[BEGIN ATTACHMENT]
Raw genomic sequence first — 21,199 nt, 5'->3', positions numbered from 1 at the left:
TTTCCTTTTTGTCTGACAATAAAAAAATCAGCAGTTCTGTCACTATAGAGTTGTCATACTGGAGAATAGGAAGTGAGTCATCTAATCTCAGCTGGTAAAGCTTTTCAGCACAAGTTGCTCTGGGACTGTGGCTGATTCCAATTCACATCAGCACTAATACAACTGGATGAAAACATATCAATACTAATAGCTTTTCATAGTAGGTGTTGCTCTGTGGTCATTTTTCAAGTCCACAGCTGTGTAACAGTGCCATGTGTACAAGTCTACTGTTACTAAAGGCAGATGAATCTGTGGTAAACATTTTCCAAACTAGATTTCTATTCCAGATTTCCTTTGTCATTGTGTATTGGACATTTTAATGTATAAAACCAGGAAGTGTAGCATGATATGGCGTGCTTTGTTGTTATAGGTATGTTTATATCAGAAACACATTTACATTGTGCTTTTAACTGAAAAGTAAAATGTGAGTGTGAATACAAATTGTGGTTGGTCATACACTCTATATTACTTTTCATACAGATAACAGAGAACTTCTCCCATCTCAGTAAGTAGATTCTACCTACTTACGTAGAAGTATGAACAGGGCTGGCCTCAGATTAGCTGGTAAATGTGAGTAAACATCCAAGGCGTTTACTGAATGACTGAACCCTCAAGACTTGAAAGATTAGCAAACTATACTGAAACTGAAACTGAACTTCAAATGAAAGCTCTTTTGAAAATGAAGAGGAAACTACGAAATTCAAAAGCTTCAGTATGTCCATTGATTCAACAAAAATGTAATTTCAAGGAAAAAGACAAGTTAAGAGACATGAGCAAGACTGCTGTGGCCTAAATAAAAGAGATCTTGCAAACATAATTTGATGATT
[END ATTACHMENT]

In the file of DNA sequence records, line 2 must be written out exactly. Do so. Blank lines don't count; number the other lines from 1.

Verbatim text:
TTTCCTTTTTGTCTGACAATAAAAAAATCAGCAGTTCTGTCACTATAGAGTTGTCATACTGGAGAATAGGAAGTGAGTCATCTAATCTCAGCTGGTAAAGCTTTTCAGCACAAGTTGCTCTGGGACTGTGGCTGATTCCAATTCACATCAGCACTAATACAACTGGATGAAAACATATCAATACTAATAGCTTTTCATAGTAGGTGTTGCTCTGTGGTCATTTTTCAAGTCCACAGCTGTGTAACAGTGCCATGTGTACAAGTCTACTGTTACTAAAGGCAGATGAATCTGTGGTAAACATTTTCCAAACTAGATTTCTATTCCAGATTTCCTTTGTCATTGTGTATTGGACATTTTAATGTATAAAACCAGGAAGTGTAGCATGATATGGCGTGCTTTGTTGTTATAGGTATGTTTATATCAGAAACACATTTACATTGTGCTTTTAACTGAAAAGTAAAATGTGAGTGTGAATACAAATTGTGGTTGGTCATACACTCTATATTACTTTTCATACAGATAACAGAGAACTTCTCCCATCTCAGTAAGTAGATTCTACCTACTTACGTAGAAGTATGAACAGGGCTGGCCTCAGATTAGCTGGTAAATGTGAGTAAACATCCAAGGCGTTTACTGAATGACTGAACCCTCAAGACTTGAAAGATTAGCAAACTATACTGAAACTGAAACTGAACTTCAAATGAAAGCTCTTTTGAAAATGAAGAGGAAACTACGAAATTCAAAAGCTTCAGTATGTCCATTGATTCAACAAAAATGTAATTTCAAGGAAAAAGACAAGTTAAGAGACATGAGCAAGACTGCTGTGGCCTAAATAAAAGAGATCTTGCAAACATAATTTGATGATT